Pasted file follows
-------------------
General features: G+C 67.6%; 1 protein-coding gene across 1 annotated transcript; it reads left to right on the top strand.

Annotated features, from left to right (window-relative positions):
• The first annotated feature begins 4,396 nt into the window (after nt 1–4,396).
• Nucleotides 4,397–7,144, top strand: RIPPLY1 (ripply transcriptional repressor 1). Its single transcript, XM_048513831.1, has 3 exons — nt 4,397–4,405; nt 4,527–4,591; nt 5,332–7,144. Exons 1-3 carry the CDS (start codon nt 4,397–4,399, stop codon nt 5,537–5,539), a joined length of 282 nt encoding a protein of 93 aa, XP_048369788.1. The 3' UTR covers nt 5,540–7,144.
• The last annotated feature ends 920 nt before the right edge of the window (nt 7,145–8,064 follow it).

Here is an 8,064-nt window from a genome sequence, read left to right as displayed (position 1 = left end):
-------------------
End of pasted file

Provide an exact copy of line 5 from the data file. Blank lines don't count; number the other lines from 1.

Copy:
• The last annotated feature ends 920 nt before the right edge of the window (nt 7,145–8,064 follow it).